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Matthew John
  • Rental Property Investor
  • Metro Detroit, MI
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Crushing it with THIS Hybrid Model in Metro Detroit (Pics Inside)

Matthew John
  • Rental Property Investor
  • Metro Detroit, MI
Posted Oct 3 2019, 20:21

After such a positive response from my first thread on the BRRRR model in Metro Detroit, I wanted to share a new strategy that I've successfully implemented into my business which will MAXIMIZE CASH FLOW from small Multi Family Properties bought AT MARKET VALUE...

This hybrid model ONLY works on Multi-Family. I've implemented it on a Duplex that I've owned for awhile, but I'm sure it'd also work great with a 3-4 unit. It could work on a larger commercial multi-family property, but it really depends on the area.

I'm going to break down this deal, the numbers, & how I'm maximizing cash flow from a property I purchased AT MARKET VALUE with 95% LTV.

Throughout this thread, I will share pics of the newly rehabbed unit to give some visual context. 

Deal Facts

  • - Built 1928
  • - Duplex
  • - 1429sqft, 954sqft downstairs, 475sqft upstairs
  • - Split garages
  • - Working class neighborhood, C+ or B-
  • - Suburb bordering Detroit, near the GM Tech Center and Chrysler Motor Plants

Purchase Price: $105,000

Down Payment: $5,250

Financing: 5% Conventional Bank Loan

Rehab Costs: $7000 (after I owned it for 1+yrs)

Closing Costs: ~$3000

All In: $115,000

Market Rent when Purchased: $1,370

Cash out of my Pocket: ~$15,250

PITI: $914/m

        The strategy is simple...

        Buy multi family > Rent unit 1 LONG TERM > Rent unit 2 SHORT TERM > PROFIT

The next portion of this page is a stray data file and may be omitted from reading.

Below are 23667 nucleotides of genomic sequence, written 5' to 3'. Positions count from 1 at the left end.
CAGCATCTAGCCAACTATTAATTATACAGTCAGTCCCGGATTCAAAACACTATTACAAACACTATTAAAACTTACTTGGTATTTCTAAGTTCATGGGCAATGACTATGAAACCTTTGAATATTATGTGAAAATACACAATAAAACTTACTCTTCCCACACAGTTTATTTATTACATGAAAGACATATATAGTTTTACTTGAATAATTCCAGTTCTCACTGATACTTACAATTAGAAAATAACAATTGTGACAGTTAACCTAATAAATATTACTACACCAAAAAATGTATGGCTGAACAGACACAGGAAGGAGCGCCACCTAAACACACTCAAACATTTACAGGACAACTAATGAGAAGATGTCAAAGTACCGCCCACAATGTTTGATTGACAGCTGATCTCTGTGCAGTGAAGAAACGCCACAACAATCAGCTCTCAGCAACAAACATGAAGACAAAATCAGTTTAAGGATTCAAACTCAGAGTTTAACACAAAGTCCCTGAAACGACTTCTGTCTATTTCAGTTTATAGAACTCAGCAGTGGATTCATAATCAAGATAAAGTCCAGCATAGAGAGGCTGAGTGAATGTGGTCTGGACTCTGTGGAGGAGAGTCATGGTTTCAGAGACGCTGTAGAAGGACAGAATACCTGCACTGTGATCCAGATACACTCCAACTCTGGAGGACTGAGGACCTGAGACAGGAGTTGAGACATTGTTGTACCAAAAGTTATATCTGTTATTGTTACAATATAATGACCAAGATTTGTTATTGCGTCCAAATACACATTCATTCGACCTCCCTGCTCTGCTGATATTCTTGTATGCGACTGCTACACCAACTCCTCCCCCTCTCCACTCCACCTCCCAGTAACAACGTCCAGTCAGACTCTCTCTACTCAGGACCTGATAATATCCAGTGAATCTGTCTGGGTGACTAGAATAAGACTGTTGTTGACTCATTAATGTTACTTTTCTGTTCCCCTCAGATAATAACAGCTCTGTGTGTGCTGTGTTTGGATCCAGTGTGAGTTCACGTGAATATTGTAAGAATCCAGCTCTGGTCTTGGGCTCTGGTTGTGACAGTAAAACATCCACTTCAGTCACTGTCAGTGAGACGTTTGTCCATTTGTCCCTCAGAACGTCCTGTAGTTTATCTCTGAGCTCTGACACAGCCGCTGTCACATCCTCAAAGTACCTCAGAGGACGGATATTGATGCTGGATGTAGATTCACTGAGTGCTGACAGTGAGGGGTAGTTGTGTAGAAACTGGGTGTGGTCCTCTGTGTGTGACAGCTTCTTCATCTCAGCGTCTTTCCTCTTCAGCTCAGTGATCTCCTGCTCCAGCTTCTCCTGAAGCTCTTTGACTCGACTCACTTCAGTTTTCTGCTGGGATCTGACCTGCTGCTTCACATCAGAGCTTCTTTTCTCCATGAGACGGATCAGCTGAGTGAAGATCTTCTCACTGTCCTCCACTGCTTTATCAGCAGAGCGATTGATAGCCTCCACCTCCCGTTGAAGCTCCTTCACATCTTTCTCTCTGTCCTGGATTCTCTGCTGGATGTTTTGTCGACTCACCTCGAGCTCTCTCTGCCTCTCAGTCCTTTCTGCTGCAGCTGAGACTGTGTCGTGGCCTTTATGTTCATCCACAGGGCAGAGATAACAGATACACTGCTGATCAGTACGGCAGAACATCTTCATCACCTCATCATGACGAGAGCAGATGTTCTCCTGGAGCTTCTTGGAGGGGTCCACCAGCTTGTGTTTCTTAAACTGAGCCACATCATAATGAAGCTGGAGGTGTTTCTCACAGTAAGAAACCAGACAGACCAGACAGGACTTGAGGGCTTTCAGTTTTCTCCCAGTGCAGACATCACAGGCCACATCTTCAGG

It's not a big secret or difficult process, but it does take some level of risk. 

        Let's break down the numbers so you can see the difference...

        Backstory

        This upstairs unit is only 475sqft. The rent I was receiving from a long term tenant (1yr lease) was $625/m. That included me paying for water/gas/internet. After factoring in those expenses, it was maybe bringing in $550/m. 

        About 9 months into his new lease, the tenant I inherited had to be evicted. I missed out on 2 months rent + had to pay court fees to evict him. He smoked inside the unit and had an unpermitted cat. Judge gave him 3 weeks to move out.

        When I gained access back into the unit, I knew, at the very least, I would have to put in new floors and paint. It would maybe bring rent up to $700/m, but I figured since this was the smallest unit I owned, it might be worth the risk to test out Airbnb. 

        I spent about a week doing research on Airbnb to see if it would even make sense for the area I was in. 

        My property isn't in a travel destination... 

        It's not close to an ocean...

        There's not any attractions nearby that would bring tourists...

        So could this really work?

        I stumbled across a site called AirDNA which gives you data on all the Airbnb listings in your city. 

        I found that listings in my city had an 80% occupancy rate, the highest of ANY surrounding city...INCLUDING Detroit!

        On Airbnb, I also saw there were only 5 other listings in my city. 4 of them were owned by the same guy! 

        So if this guy has 4 properties all around this area and he's boasting an 80% occupancy, I could really crush it on Airbnb...


        This was it...

        I was committing to Airbnb and renovating my unit to be among the BEST in my area. 

        The guy who has 4 units also was renting out an upper unit of a duplex for a whopping $125/night! Granted, it had 2 bedrooms and I had only 1, but still! 

        I started crunching the numbers...